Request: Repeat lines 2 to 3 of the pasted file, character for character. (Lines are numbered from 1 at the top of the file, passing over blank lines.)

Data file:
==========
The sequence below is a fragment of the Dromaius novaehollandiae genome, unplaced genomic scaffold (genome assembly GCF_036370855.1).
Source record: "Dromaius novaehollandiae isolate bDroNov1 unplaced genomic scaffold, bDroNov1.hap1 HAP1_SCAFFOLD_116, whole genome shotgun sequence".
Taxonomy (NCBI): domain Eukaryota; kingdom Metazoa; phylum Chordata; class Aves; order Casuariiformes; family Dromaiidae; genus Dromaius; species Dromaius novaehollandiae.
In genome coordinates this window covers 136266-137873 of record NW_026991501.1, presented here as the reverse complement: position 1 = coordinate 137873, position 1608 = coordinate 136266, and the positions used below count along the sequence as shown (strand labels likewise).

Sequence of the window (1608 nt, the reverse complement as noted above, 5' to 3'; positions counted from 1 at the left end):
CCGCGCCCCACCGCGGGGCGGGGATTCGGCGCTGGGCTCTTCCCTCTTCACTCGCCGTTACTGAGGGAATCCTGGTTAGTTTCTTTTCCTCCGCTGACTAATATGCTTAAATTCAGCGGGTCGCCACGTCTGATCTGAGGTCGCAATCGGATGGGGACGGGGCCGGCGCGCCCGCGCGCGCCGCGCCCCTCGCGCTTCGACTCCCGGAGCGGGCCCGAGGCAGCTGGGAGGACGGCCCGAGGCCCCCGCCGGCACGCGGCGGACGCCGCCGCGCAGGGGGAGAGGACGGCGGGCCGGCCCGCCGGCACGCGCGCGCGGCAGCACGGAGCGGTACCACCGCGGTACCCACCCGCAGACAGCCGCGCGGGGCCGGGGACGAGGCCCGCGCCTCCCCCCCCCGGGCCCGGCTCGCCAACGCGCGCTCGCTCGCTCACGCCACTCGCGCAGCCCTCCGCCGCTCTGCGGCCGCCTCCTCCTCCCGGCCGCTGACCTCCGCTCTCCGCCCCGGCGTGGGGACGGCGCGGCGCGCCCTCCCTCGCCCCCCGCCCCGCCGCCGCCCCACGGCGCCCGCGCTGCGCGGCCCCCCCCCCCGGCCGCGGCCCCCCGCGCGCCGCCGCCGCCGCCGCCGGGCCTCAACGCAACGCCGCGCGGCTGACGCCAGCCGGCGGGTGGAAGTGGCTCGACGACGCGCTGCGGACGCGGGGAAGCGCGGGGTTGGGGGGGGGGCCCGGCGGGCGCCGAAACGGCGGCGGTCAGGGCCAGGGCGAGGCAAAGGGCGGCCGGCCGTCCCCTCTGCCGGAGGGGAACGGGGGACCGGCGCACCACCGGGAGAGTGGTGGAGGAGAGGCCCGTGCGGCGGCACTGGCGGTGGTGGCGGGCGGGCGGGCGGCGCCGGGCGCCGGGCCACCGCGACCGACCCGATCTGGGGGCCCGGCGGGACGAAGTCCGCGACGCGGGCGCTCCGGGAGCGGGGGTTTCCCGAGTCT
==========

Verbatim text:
Source record: "Dromaius novaehollandiae isolate bDroNov1 unplaced genomic scaffold, bDroNov1.hap1 HAP1_SCAFFOLD_116, whole genome shotgun sequence".
Taxonomy (NCBI): domain Eukaryota; kingdom Metazoa; phylum Chordata; class Aves; order Casuariiformes; family Dromaiidae; genus Dromaius; species Dromaius novaehollandiae.